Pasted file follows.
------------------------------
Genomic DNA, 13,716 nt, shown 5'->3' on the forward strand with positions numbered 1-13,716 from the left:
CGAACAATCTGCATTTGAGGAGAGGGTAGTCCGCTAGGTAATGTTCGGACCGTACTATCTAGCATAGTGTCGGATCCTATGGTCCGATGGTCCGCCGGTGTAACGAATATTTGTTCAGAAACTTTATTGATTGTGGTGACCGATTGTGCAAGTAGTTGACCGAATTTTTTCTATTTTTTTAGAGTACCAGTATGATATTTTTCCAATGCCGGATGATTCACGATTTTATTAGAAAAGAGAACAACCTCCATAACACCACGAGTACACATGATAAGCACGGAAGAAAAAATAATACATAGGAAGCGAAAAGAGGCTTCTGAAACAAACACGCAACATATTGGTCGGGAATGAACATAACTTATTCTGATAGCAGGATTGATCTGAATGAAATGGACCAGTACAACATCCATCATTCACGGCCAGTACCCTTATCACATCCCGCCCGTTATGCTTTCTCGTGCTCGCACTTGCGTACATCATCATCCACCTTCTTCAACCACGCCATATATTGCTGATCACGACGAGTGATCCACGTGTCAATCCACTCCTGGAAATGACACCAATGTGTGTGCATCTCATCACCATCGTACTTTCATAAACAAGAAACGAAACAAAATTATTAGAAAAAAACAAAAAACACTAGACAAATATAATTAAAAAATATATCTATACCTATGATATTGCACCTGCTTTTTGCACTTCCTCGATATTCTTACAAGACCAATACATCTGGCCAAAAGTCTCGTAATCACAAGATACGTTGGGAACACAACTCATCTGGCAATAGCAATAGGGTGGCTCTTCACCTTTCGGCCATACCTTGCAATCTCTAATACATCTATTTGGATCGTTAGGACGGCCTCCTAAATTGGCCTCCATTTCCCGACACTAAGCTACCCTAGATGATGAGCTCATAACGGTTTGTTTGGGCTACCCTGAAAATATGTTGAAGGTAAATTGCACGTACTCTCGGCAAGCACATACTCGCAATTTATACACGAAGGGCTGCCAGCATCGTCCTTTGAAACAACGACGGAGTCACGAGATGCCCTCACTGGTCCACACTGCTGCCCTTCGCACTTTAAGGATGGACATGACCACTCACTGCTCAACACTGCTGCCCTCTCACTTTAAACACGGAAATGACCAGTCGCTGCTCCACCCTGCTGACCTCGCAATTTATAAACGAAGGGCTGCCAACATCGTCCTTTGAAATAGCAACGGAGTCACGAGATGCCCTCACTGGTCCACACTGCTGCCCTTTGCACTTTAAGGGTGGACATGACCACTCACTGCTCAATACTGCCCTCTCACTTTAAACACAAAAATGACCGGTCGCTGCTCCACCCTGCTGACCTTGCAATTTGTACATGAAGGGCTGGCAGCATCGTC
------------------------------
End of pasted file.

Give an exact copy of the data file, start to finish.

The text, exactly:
Genomic DNA, 13,716 nt, shown 5'->3' on the forward strand with positions numbered 1-13,716 from the left:
CGAACAATCTGCATTTGAGGAGAGGGTAGTCCGCTAGGTAATGTTCGGACCGTACTATCTAGCATAGTGTCGGATCCTATGGTCCGATGGTCCGCCGGTGTAACGAATATTTGTTCAGAAACTTTATTGATTGTGGTGACCGATTGTGCAAGTAGTTGACCGAATTTTTTCTATTTTTTTAGAGTACCAGTATGATATTTTTCCAATGCCGGATGATTCACGATTTTATTAGAAAAGAGAACAACCTCCATAACACCACGAGTACACATGATAAGCACGGAAGAAAAAATAATACATAGGAAGCGAAAAGAGGCTTCTGAAACAAACACGCAACATATTGGTCGGGAATGAACATAACTTATTCTGATAGCAGGATTGATCTGAATGAAATGGACCAGTACAACATCCATCATTCACGGCCAGTACCCTTATCACATCCCGCCCGTTATGCTTTCTCGTGCTCGCACTTGCGTACATCATCATCCACCTTCTTCAACCACGCCATATATTGCTGATCACGACGAGTGATCCACGTGTCAATCCACTCCTGGAAATGACACCAATGTGTGTGCATCTCATCACCATCGTACTTTCATAAACAAGAAACGAAACAAAATTATTAGAAAAAAACAAAAAACACTAGACAAATATAATTAAAAAATATATCTATACCTATGATATTGCACCTGCTTTTTGCACTTCCTCGATATTCTTACAAGACCAATACATCTGGCCAAAAGTCTCGTAATCACAAGATACGTTGGGAACACAACTCATCTGGCAATAGCAATAGGGTGGCTCTTCACCTTTCGGCCATACCTTGCAATCTCTAATACATCTATTTGGATCGTTAGGACGGCCTCCTAAATTGGCCTCCATTTCCCGACACTAAGCTACCCTAGATGATGAGCTCATAACGGTTTGTTTGGGCTACCCTGAAAATATGTTGAAGGTAAATTGCACGTACTCTCGGCAAGCACATACTCGCAATTTATACACGAAGGGCTGCCAGCATCGTCCTTTGAAACAACGACGGAGTCACGAGATGCCCTCACTGGTCCACACTGCTGCCCTTCGCACTTTAAGGATGGACATGACCACTCACTGCTCAACACTGCTGCCCTCTCACTTTAAACACGGAAATGACCAGTCGCTGCTCCACCCTGCTGACCTCGCAATTTATAAACGAAGGGCTGCCAACATCGTCCTTTGAAATAGCAACGGAGTCACGAGATGCCCTCACTGGTCCACACTGCTGCCCTTTGCACTTTAAGGGTGGACATGACCACTCACTGCTCAATACTGCCCTCTCACTTTAAACACAAAAATGACCGGTCGCTGCTCCACCCTGCTGACCTTGCAATTTGTACATGAAGGGCTGGCAGCATCGTC